A scholar of the criminalization of HIV/AIDS, Thrasher’s work centers on marginalized populations. As a teacher, he encourages students to draw upon history, theory, culture, and reporting to critically read and create media narratives. Research and reporting areas include U.S. Civil Rights; international histories of LGBTQ and gender identities; social movements; court reporting; media frames; colonialism; critical race theory; queer methods; policing; art criticism; public health reporting; and HIV/AIDS history.
Thrasher is a frequent guest on NPR, CNN, and Democracy Now. He has also lectured extensively at universities and cultural institutions internationally, including the San Francisco Public Library, the Schomburg Center in Harlem, the Brooklyn Academy of Music, and the American University of Beirut.
Dana-Ain DavisCUNY Graduate Center
Dána-Ain Davis is Professor of Urban Studies and Anthropology. She is the director of the Center for the Study of Women and Society at the Graduate Center.
In the last decade, Davis has focused her attention on reproduction, race and the technologies that assist in reproduction. She has written several articles addressing issues of reproduction and racism including, “The Politics of Reproduction: The Troubling Case of Nadya Suleman”; “Obstetric Racism: The Racial Politics of Pregnancy, Labor, and Birthing”; and “The Bone Collectors.”
She is the author, co-author, or co-editor of five books, the most recent being Reproductive Injustice: Racism, Pregnancy, and Premature Birth. Reproductive Injustice received the 2020 Honorable Mention for the Victor Turner Prize in Ethnographic Writing; was a finalist for the 2020 PROSE AWARD, given by the Association of American Publishers; and is listed as one of seven books on anti-racism in New York Magazine. In Reproductive Injustice, Davis examines medical racism in the lives of professional Black women who have given birth prematurely. The book shows that race confounds the perception that class is root of adverse birth outcomes and lifts up the role that birth workers—midwives, doulas, and birth advocates—play in addressing Black women’s birth outcomes.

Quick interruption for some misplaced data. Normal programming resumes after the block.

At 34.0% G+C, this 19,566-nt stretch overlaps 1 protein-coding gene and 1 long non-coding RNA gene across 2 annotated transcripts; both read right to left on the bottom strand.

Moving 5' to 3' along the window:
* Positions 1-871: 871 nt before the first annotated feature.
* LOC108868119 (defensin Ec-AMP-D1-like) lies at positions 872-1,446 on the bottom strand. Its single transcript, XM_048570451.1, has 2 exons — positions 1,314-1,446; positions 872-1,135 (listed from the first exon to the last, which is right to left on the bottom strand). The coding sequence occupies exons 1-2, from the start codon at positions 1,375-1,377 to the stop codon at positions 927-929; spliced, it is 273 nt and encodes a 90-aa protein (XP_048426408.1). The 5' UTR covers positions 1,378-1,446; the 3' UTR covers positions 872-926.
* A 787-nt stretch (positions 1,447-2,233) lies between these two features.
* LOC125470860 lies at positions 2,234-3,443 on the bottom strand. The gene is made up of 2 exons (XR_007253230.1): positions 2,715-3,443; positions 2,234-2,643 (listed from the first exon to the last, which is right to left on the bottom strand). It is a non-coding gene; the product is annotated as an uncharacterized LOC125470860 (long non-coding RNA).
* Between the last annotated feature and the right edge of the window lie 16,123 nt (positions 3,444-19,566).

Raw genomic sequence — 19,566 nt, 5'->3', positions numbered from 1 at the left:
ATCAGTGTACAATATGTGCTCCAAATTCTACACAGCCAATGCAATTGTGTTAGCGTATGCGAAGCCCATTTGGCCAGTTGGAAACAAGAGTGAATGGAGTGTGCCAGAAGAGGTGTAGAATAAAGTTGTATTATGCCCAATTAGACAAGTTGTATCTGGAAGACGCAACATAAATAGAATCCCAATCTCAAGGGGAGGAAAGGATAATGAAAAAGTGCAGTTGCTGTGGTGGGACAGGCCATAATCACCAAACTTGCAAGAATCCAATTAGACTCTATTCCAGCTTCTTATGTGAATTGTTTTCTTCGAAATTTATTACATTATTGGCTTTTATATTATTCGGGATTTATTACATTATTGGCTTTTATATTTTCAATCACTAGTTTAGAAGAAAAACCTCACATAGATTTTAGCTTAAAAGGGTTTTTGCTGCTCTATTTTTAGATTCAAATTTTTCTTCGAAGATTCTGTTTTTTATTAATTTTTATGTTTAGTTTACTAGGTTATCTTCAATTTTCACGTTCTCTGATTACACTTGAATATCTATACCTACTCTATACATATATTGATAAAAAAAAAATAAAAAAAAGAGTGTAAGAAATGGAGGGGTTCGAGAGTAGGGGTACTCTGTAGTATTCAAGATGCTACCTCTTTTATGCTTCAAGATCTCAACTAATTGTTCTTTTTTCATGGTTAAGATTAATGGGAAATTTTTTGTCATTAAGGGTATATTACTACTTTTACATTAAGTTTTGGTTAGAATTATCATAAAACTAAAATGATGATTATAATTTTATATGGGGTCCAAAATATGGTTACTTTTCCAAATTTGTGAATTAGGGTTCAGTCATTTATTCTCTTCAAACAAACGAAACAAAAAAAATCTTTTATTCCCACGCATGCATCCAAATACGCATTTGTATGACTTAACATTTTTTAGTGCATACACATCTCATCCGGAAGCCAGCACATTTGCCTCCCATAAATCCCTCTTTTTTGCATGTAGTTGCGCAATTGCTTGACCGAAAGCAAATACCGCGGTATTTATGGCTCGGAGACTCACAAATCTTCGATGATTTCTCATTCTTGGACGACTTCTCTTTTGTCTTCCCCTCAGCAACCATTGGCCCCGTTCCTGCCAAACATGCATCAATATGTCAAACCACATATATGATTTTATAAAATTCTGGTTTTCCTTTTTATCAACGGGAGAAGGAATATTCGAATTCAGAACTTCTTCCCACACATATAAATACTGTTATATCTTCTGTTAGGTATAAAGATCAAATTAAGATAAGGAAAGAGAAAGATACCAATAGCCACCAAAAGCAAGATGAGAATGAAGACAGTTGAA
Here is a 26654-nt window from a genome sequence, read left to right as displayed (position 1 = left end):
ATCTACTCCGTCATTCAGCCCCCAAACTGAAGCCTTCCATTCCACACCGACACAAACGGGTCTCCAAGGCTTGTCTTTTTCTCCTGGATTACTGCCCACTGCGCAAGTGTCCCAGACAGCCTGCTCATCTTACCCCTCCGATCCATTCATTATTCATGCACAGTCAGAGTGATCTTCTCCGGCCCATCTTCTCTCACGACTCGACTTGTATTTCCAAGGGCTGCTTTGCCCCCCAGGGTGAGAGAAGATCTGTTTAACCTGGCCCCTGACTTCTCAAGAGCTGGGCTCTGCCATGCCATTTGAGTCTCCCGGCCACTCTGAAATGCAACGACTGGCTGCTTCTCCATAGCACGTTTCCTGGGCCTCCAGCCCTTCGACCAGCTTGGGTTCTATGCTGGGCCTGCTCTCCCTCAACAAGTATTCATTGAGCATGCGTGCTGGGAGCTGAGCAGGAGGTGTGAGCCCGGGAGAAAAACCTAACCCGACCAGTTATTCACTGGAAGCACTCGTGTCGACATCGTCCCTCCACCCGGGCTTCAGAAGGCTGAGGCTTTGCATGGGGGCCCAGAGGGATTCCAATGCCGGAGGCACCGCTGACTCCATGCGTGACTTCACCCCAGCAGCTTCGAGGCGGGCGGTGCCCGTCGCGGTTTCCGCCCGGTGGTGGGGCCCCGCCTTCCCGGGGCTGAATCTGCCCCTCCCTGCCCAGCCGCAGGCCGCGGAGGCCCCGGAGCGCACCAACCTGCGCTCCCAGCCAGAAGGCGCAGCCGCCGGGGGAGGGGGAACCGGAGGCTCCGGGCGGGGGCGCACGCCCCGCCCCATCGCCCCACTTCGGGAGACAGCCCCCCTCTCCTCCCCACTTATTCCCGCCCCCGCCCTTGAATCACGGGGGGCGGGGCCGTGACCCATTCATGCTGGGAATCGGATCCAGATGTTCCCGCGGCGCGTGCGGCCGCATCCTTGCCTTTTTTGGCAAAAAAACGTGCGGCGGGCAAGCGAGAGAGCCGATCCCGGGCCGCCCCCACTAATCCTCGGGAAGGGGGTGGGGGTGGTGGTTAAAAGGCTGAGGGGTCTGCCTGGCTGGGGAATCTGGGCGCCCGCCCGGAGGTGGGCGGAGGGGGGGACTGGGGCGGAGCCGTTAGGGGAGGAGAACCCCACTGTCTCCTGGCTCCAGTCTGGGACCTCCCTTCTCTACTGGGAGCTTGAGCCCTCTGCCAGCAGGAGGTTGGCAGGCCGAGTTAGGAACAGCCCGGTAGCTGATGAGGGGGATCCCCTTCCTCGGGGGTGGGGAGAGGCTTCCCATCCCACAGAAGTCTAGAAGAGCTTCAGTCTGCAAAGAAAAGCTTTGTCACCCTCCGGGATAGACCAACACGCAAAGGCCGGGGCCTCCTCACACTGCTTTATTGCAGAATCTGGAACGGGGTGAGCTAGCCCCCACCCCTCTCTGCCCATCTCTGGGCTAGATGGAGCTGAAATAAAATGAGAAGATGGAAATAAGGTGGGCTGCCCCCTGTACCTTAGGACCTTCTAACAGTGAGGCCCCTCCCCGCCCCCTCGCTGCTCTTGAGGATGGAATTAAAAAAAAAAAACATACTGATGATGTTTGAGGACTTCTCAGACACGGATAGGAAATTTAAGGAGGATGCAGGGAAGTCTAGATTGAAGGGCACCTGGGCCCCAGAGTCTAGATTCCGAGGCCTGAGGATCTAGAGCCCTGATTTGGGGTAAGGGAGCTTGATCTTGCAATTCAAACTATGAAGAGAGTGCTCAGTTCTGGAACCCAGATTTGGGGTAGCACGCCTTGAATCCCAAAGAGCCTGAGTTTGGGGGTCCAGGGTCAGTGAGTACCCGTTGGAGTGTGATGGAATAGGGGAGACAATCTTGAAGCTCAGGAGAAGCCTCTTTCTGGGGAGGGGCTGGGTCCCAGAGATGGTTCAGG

Additionally, Davis has published Battered Black Women and Welfare Reform: Between a Rock and Hard Place; Feminist Activist Ethnography: Counterpoints to Neoliberalism in North America with Christa Craven; Feminist Ethnography: Thinking Through Methodologies, Challenges and Possibilities with Christa Craven; Black Genders and Sexualities with Shaka McGlotten.
Davis has been engaged in social justice, particularly reproductive justice over the last 30 years. She has worked with a number of national reproductive justice organizations; the New York City Department of Health’s Sexual and Reproductive Justice initiative; and Scholars for Social Justice. She served on the New York State Governor’s Task Force on Maternal Mortality and Disparate Racial Outcomes and currently serves on the Birth Equity Collaborative in San Francisco.
Davis is the recipient of several awards the most recent being the Brocher Foundation Residency Fellowship in Switzerland (spring 2020) and the Association of Marquette University Women Chair in Humanistic Studies at Marquette University, in Wisconsin. She will assume the positon of Chair for the fall 2021 semester. Davis is also doula and co-founder of the “Art of Childbirth” which is a free birth education workshop that connects childbirth education and art.